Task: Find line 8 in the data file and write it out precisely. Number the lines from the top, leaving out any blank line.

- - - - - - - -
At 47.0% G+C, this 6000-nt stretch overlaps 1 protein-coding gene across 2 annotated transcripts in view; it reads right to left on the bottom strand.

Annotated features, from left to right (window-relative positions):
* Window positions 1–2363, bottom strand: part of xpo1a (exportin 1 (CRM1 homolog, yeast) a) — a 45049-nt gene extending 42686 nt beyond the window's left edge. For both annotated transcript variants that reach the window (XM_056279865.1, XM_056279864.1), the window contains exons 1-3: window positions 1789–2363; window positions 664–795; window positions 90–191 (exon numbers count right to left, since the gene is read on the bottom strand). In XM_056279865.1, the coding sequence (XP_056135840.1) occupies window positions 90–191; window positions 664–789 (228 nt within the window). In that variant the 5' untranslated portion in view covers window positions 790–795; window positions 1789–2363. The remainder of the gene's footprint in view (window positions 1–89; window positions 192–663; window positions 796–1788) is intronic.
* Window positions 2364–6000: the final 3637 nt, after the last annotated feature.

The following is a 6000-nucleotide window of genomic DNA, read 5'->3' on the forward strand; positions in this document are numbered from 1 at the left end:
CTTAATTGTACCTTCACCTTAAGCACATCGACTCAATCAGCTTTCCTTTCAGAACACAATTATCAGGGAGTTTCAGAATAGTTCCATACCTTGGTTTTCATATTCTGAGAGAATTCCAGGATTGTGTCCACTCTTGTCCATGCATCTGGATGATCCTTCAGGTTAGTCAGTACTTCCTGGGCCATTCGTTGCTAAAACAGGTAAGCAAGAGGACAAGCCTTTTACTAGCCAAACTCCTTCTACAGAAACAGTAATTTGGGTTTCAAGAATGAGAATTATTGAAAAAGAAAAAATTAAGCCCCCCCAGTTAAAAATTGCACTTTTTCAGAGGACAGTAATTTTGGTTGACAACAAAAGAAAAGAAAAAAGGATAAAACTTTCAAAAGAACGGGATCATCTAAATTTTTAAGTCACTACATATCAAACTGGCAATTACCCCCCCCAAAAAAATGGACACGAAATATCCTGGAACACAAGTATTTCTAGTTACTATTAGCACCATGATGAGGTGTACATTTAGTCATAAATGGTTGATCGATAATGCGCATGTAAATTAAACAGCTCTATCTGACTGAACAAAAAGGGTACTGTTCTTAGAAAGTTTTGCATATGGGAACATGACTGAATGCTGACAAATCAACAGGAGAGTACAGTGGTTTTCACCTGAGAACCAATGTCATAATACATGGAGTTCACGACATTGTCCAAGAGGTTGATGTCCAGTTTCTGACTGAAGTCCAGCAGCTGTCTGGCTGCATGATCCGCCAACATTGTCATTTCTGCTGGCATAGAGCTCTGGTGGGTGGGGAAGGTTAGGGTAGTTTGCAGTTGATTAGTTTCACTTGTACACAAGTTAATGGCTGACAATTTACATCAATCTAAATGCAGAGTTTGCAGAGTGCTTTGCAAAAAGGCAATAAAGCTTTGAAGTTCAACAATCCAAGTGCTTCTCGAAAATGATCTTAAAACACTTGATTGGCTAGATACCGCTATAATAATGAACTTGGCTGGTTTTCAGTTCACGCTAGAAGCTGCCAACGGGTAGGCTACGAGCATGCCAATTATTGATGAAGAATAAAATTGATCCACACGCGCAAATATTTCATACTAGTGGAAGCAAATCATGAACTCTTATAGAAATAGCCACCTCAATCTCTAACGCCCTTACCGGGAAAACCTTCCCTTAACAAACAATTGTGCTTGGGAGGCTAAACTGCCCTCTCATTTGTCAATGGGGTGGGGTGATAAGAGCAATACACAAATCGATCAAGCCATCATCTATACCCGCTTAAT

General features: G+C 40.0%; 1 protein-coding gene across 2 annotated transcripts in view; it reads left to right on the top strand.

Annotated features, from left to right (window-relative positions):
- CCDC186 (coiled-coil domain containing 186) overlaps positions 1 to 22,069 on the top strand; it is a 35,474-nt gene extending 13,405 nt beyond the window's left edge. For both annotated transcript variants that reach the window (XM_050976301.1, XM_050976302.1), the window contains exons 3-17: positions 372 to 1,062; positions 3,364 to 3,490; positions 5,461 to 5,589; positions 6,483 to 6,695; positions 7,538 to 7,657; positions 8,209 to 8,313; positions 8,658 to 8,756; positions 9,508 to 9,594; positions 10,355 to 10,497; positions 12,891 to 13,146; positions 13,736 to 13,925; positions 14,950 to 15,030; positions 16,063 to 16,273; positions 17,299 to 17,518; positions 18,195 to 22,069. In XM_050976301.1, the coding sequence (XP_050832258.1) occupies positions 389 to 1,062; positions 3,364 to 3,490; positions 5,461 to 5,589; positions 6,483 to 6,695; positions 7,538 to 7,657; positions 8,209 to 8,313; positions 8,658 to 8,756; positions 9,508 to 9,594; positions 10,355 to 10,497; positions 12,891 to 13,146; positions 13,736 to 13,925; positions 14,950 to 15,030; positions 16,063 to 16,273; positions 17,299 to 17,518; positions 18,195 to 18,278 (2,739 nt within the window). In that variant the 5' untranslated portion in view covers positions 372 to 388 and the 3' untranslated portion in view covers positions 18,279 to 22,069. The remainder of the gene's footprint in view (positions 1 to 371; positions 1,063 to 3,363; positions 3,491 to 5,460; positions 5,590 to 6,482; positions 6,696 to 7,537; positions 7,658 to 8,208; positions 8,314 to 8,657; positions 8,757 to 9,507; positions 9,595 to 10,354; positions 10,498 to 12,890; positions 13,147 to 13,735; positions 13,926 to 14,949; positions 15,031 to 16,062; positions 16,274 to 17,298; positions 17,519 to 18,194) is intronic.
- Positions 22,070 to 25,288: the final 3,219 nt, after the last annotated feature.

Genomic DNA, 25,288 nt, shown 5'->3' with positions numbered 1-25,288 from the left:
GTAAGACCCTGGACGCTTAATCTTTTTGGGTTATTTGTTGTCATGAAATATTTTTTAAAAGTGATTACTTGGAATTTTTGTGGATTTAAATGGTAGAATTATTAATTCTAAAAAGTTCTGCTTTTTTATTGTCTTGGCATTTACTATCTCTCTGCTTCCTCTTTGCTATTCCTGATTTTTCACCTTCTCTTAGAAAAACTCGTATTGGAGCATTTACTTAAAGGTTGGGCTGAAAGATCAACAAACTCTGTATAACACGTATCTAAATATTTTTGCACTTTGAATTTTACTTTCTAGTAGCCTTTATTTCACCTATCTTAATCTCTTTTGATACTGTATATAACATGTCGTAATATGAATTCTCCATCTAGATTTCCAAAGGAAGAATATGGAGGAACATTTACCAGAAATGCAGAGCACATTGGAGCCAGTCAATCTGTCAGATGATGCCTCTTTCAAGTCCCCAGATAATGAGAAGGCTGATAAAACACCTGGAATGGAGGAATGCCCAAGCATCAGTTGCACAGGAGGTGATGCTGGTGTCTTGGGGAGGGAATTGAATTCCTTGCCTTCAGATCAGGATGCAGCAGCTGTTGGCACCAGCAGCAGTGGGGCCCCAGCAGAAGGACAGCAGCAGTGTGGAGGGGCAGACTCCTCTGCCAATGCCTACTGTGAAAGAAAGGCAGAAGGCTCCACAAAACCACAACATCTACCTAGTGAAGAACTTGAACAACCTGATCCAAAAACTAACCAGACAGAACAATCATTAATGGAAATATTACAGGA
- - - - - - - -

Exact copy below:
Annotated features, from left to right (window-relative positions):